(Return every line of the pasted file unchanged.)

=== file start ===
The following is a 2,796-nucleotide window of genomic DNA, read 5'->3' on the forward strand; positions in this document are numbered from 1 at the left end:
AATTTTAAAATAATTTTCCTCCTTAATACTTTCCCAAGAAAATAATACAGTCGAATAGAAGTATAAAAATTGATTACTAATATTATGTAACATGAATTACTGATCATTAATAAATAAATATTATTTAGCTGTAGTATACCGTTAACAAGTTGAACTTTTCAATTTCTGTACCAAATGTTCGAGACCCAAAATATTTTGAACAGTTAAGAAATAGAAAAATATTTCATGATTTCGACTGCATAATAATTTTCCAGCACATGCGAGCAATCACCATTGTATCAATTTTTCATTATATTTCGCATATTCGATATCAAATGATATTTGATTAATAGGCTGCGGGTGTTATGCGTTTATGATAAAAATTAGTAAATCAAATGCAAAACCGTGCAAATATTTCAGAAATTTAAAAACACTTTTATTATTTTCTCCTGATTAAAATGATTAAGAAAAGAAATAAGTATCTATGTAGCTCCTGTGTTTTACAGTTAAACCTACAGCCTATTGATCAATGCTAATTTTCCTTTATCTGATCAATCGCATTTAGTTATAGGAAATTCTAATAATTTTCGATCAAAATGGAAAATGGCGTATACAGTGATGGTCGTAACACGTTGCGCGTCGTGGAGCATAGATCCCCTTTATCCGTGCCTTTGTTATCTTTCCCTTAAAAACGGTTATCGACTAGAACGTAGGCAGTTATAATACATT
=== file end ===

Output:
The following is a 2,796-nucleotide window of genomic DNA, read 5'->3' on the forward strand; positions in this document are numbered from 1 at the left end:
AATTTTAAAATAATTTTCCTCCTTAATACTTTCCCAAGAAAATAATACAGTCGAATAGAAGTATAAAAATTGATTACTAATATTATGTAACATGAATTACTGATCATTAATAAATAAATATTATTTAGCTGTAGTATACCGTTAACAAGTTGAACTTTTCAATTTCTGTACCAAATGTTCGAGACCCAAAATATTTTGAACAGTTAAGAAATAGAAAAATATTTCATGATTTCGACTGCATAATAATTTTCCAGCACATGCGAGCAATCACCATTGTATCAATTTTTCATTATATTTCGCATATTCGATATCAAATGATATTTGATTAATAGGCTGCGGGTGTTATGCGTTTATGATAAAAATTAGTAAATCAAATGCAAAACCGTGCAAATATTTCAGAAATTTAAAAACACTTTTATTATTTTCTCCTGATTAAAATGATTAAGAAAAGAAATAAGTATCTATGTAGCTCCTGTGTTTTACAGTTAAACCTACAGCCTATTGATCAATGCTAATTTTCCTTTATCTGATCAATCGCATTTAGTTATAGGAAATTCTAATAATTTTCGATCAAAATGGAAAATGGCGTATACAGTGATGGTCGTAACACGTTGCGCGTCGTGGAGCATAGATCCCCTTTATCCGTGCCTTTGTTATCTTTCCCTTAAAAACGGTTATCGACTAGAACGTAGGCAGTTATAATACATT